A New Species that Moves Like Hot Air Balloon Discovered by Scientists

During an underwater expedition, a new species of ctenophore or comb jelly was discovered by the National Oceanic and Atmospheric Administration (NOAA) Fisheries research team. And the footage of the new ctenophore was recorded two and a half miles below sea level using the remotely operated vehicle of NOAA.

What is this New Comb Jelly Species?

So first, what is ctenophore or comb jelly? These are the following details about comb jelly according to NOAA:

  • Most comb jellies have eight rows of comb-like cilia that rhythmically beat, refracting light into colors, as they paddle through the water.
  • Between 100–150 species of comb jellies have been identified and validated.
  •  All ctenophore species are carnivores and many are highly efficient predators that eat small arthropods and many kinds of larvae.
  • Comb jellies and jellyfish are not closely related, although they look similar.

According to NOAA,  the new creature that was discovered in the underwater expedition is called the Duobrachium sparksae.

Watch this!

In a 2015 dive,  through a remotely operated vehicle (ROV) called the Deep Discoverer, a high definition video of the new species of ctenophore was captured off the coast of Puerto Rico. And this is the first time a high-definition video was used by scientists from NOAA to exclusively describe and annotate a new species.

Know more about the discovery of the Duobrachium Sparksae through this video.

Furthermore, on separate occasions, three different animals were filmed according to NOAA Fisheries Scientist Mike Ford.

In the statement of Allen Collins, scientist of NOAA Fisheries, he said that it is unique that they were able to describe a new creature on a high definition video and the captured footage can give them enough information to understand the morphology in detail.

“It’s unique because we were able to describe a new species based entirely on high-definition video. The cameras on the Deep Discoverer robot are able to get high-resolution images and measure structures less than a millimeter. We don’t have the same microscopes as we would in a lab, but the video can give us enough information to understand the morphology in detail, such as the location of their reproductive parts and other aspects”

-NOAA Fisheries Scientiest Allen Collins

Collins added in his statement that there are no physical samples that were collected and the only evidence of the existence of the new creature was the videos.

“We didn’t have sample collection capabilities on the ROV at the time. Even if we had the equipment, there would have been very little time to process the animal because gelatinous animals don’t preserve very well; ctenophores are even worse than jellyfish in this regard. High-quality video and photography were crucial for describing this new species”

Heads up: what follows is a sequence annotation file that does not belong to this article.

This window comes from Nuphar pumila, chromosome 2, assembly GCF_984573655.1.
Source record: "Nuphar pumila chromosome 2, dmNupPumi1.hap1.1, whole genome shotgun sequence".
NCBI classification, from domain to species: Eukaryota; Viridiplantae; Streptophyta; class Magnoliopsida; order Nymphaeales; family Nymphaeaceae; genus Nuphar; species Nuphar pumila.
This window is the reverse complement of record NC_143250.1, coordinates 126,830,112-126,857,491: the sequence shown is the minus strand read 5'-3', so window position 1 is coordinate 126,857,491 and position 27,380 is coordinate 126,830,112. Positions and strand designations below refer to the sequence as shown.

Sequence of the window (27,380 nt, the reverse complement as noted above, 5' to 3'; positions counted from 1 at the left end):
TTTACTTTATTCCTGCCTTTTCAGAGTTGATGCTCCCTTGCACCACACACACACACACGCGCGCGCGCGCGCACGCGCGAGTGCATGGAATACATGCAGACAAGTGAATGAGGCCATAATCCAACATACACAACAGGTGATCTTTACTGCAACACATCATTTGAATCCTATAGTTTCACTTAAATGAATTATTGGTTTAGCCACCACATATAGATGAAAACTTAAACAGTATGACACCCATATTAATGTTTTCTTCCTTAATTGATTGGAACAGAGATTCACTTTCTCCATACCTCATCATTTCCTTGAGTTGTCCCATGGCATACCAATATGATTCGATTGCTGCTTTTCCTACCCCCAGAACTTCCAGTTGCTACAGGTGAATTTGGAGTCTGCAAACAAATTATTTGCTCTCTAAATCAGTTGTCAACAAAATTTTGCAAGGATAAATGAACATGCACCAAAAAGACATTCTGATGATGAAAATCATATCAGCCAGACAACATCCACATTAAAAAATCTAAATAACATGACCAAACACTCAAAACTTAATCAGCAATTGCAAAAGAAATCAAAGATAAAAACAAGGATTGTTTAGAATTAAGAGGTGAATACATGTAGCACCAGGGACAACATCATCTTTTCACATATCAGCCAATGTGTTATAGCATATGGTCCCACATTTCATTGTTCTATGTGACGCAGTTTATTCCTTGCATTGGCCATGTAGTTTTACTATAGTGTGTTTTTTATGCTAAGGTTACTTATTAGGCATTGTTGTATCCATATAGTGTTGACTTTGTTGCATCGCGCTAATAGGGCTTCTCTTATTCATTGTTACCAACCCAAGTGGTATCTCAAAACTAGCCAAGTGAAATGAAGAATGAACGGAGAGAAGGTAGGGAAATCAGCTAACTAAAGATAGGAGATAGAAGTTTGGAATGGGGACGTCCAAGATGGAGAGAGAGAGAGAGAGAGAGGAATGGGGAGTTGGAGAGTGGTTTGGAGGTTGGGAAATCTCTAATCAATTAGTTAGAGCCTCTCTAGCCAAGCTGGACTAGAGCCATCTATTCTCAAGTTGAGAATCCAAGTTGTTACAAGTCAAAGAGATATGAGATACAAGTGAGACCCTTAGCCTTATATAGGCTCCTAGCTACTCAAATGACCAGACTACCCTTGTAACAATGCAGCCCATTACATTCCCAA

-NOAA Fisheries Scientiest Allen Collins

“When we made these observations, we were 4,000 meters down, using a remote vehicle, and we did not have the capabilities to take a sample,” Ford added.

More Details About Duobrachium sparksae

Here are more details about the new ctenophore species based on the captured footage according to Ford:

  • It has long tentacles, and some interesting movement was observed.
  • It moved like a hot air balloon attached to the seafloor on two lines, maintaining a specific altitude above the seafloor.
  • The new species can be considered that it serves similar roles to other ctenophores near the ocean floor and it also has some similarities to other ctenophores in open ocean areas said Ford.

In another statement by Ford regarding the details of the new creature,  he stated that “Whether it’s attached to the seabed, we’re not sure. We did not observe direct attachment during the dive, but it seems like the organism touches the seafloor.”

Also, Ford has stated that they are not sure of what is the role of the new species in the ecosystem yet and there is still much to learn about it.

Full Research

The full research about the new species is explained on the Plankton and Benthos Research with the title Duobrachium sparksae (incertae sedis Ctenophora Tentaculata Cydippida): A new genus and species of benthopelagic ctenophore seen at 3,910 m depth off the coast of Puerto Rico.

Source: NOAA, Plankton and Benthos Research

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